Cannot instantiate a value tree using an initializer list created in a different scope

Hi All,

I’m getting an assert in this constructor (everything is invalid, type, value, valueToCopy)

var::var (const var& valueToCopy)  : type (valueToCopy.type)
    type->createCopy (value, valueToCopy.value);

when attempting to create a value tree using a lambda to create an initializer list for the properties, like this:

//1- invalid value tree example with lambda initializer list
auto getInitializerListFromLambda = []()-> std::initializer_list<juce::NamedValueSet::NamedValue>
        { "id", {.3} },
        {"value", {0.5}}

ValueTree invalidTree =  {"NotWorking", getInitializerListFromLambda()};

By comparison, using a local initializer list works:

//2- valid value tree example with local initializer list
std::initializer_list<juce::NamedValueSet::NamedValue> localList =
    { "id", var(.3) },
    {"value", var(0.5)}

auto validTree = ValueTree(VoodooIds::effectStateId, localList);

Googling this tells me that the problem may be that the content of the initializer list may not persist after the lambda scope… but then why is this working fine?

//3- valid vector example with initializer list created in lambda
auto foo = []() -> std::initializer_list<int> { return {1, 2}; };
std::vector<int> bar{foo()};
for (int x : bar) { std::cout << x << "  "; };

I have tried a number of things, such as using explicit NamedValueSet constructors, returning a pointer to a dynamically created initializer list in the lambda, different types of constructors for the vars… nothing works. Could it be related to the std::move in here?

ValueTree::ValueTree (const Identifier& type,
                      std::initializer_list<NamedValueSet::NamedValue> properties,
                      std::initializer_list<ValueTree> subTrees)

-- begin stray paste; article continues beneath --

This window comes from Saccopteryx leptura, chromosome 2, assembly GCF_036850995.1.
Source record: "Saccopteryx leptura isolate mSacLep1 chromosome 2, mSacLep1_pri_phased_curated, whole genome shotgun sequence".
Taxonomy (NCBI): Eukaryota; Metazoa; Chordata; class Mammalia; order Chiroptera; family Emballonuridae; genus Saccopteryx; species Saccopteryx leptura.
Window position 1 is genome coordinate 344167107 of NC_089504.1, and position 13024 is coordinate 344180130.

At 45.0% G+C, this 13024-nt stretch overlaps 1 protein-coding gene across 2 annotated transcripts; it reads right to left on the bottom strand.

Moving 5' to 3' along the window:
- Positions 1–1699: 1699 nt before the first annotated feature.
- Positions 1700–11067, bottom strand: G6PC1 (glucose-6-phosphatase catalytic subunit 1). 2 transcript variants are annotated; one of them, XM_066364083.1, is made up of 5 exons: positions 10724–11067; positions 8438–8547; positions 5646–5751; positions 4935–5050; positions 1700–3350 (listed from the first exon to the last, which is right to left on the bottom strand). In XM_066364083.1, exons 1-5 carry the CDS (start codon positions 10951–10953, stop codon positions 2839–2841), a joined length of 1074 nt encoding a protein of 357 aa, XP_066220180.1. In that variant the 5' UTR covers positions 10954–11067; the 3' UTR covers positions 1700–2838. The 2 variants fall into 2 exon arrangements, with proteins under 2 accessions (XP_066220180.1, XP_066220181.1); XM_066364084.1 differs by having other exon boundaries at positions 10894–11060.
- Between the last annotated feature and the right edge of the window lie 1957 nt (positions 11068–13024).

: ValueTree (type)
    object->properties = NamedValueSet (std::move (properties));

    for (auto& tree : subTrees)
        addChild (tree, -1, nullptr);


Copying a std::initializer_list does not copy the underlying objects.

Your third example is working “fine” because you are on Linux or macOS, and the C++ runtime doesn’t bother “destroying” the integers and rewriting the memory they were occupying. However, the Debug C++ runtime on Windows does it and I get 1767248 13166200, or 6158384 10937976, or 16514620 10937976, etc. but I don’t get 1 2.

Here is an example that shows when the objects in the std::initializer_list are destroyed:

#include <initializer_list>
#include <iostream>

struct talking_int
  talking_int(int v) : value(v) {
    std::cout << "constructed " << value << "\n";
  ~talking_int() {
    std::cout << "destroyed " << value << "\n";

  int value;

std::initializer_list<talking_int> make_ints() {
  return {1, 2};

void use_ints(std::initializer_list<talking_int> ints) {
  std::cout << "there are " << ints.size() << " ints\n";

int main() {

You can try it in your browser there:

When executing it, it prints:

constructed 1
constructed 2
destroyed 2
destroyed 1
there are 2 ints

which shows that the objects in the std::initializer_list are destroyed before they can be used.


Wow, thank you for the thorough reply! I was on windows, but it was probably a fluke ;). Cheers!

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